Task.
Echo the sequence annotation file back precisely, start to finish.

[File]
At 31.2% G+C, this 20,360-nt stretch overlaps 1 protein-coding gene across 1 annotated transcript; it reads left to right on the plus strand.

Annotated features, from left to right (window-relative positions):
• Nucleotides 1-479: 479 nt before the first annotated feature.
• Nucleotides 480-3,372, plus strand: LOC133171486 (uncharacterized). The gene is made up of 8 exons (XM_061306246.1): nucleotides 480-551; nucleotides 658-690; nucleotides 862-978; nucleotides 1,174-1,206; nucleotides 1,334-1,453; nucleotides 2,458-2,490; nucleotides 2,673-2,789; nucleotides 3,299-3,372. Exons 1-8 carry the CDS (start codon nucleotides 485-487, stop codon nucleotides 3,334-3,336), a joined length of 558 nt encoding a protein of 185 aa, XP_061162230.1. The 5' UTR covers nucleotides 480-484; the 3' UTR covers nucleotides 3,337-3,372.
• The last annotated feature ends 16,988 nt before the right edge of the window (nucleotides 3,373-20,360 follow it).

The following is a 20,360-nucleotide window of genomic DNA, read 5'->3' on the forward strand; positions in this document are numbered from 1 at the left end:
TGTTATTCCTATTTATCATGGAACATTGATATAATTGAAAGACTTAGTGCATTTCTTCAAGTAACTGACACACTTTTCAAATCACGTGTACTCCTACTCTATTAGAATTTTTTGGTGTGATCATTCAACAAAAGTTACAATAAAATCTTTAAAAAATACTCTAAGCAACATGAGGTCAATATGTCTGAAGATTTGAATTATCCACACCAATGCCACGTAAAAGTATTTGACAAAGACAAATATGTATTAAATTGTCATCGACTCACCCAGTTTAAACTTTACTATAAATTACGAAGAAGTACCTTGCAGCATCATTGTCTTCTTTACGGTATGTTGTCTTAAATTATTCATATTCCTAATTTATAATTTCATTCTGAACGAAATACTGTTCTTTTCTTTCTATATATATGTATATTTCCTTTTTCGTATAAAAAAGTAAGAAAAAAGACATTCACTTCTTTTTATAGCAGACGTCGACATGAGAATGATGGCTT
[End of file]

At 31.2% G+C, this 20,360-nt stretch overlaps 1 protein-coding gene across 1 annotated transcript; it reads left to right on the plus strand.

Annotated features, from left to right (window-relative positions):
• Nucleotides 1-479: 479 nt before the first annotated feature.
• Nucleotides 480-3,372, plus strand: LOC133171486 (uncharacterized). The gene is made up of 8 exons (XM_061306246.1): nucleotides 480-551; nucleotides 658-690; nucleotides 862-978; nucleotides 1,174-1,206; nucleotides 1,334-1,453; nucleotides 2,458-2,490; nucleotides 2,673-2,789; nucleotides 3,299-3,372. Exons 1-8 carry the CDS (start codon nucleotides 485-487, stop codon nucleotides 3,334-3,336), a joined length of 558 nt encoding a protein of 185 aa, XP_061162230.1. The 5' UTR covers nucleotides 480-484; the 3' UTR covers nucleotides 3,337-3,372.
• The last annotated feature ends 16,988 nt before the right edge of the window (nucleotides 3,373-20,360 follow it).

The following is a 20,360-nucleotide window of genomic DNA, read 5'->3' on the forward strand; positions in this document are numbered from 1 at the left end:
TGTTATTCCTATTTATCATGGAACATTGATATAATTGAAAGACTTAGTGCATTTCTTCAAGTAACTGACACACTTTTCAAATCACGTGTACTCCTACTCTATTAGAATTTTTTGGTGTGATCATTCAACAAAAGTTACAATAAAATCTTTAAAAAATACTCTAAGCAACATGAGGTCAATATGTCTGAAGATTTGAATTATCCACACCAATGCCACGTAAAAGTATTTGACAAAGACAAATATGTATTAAATTGTCATCGACTCACCCAGTTTAAACTTTACTATAAATTACGAAGAAGTACCTTGCAGCATCATTGTCTTCTTTACGGTATGTTGTCTTAAATTATTCATATTCCTAATTTATAATTTCATTCTGAACGAAATACTGTTCTTTTCTTTCTATATATATGTATATTTCCTTTTTCGTATAAAAAAGTAAGAAAAAAGACATTCACTTCTTTTTATAGCAGACGTCGACATGAGAATGATGGCTT